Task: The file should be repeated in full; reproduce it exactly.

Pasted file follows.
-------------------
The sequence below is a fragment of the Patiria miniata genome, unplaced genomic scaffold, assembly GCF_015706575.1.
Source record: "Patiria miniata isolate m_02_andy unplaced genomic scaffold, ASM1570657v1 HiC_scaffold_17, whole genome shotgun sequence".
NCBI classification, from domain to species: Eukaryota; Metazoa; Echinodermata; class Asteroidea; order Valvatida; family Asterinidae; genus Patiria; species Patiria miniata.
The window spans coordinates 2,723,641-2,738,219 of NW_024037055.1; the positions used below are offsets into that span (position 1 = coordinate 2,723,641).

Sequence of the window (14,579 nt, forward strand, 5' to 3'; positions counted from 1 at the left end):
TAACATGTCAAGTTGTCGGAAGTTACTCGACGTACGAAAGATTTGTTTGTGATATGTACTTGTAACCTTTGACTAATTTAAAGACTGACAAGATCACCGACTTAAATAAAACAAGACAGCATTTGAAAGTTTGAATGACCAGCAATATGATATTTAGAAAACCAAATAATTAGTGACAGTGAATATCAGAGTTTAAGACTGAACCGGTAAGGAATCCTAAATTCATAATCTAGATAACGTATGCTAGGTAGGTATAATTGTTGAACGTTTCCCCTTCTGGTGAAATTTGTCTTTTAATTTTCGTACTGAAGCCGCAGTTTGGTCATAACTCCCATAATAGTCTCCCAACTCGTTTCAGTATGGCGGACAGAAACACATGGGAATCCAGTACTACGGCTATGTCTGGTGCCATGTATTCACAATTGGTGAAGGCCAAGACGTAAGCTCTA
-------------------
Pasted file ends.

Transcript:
The sequence below is a fragment of the Patiria miniata genome, unplaced genomic scaffold, assembly GCF_015706575.1.
Source record: "Patiria miniata isolate m_02_andy unplaced genomic scaffold, ASM1570657v1 HiC_scaffold_17, whole genome shotgun sequence".
NCBI classification, from domain to species: Eukaryota; Metazoa; Echinodermata; class Asteroidea; order Valvatida; family Asterinidae; genus Patiria; species Patiria miniata.
The window spans coordinates 2,723,641-2,738,219 of NW_024037055.1; the positions used below are offsets into that span (position 1 = coordinate 2,723,641).

Sequence of the window (14,579 nt, forward strand, 5' to 3'; positions counted from 1 at the left end):
TAACATGTCAAGTTGTCGGAAGTTACTCGACGTACGAAAGATTTGTTTGTGATATGTACTTGTAACCTTTGACTAATTTAAAGACTGACAAGATCACCGACTTAAATAAAACAAGACAGCATTTGAAAGTTTGAATGACCAGCAATATGATATTTAGAAAACCAAATAATTAGTGACAGTGAATATCAGAGTTTAAGACTGAACCGGTAAGGAATCCTAAATTCATAATCTAGATAACGTATGCTAGGTAGGTATAATTGTTGAACGTTTCCCCTTCTGGTGAAATTTGTCTTTTAATTTTCGTACTGAAGCCGCAGTTTGGTCATAACTCCCATAATAGTCTCCCAACTCGTTTCAGTATGGCGGACAGAAACACATGGGAATCCAGTACTACGGCTATGTCTGGTGCCATGTATTCACAATTGGTGAAGGCCAAGACGTAAGCTCTA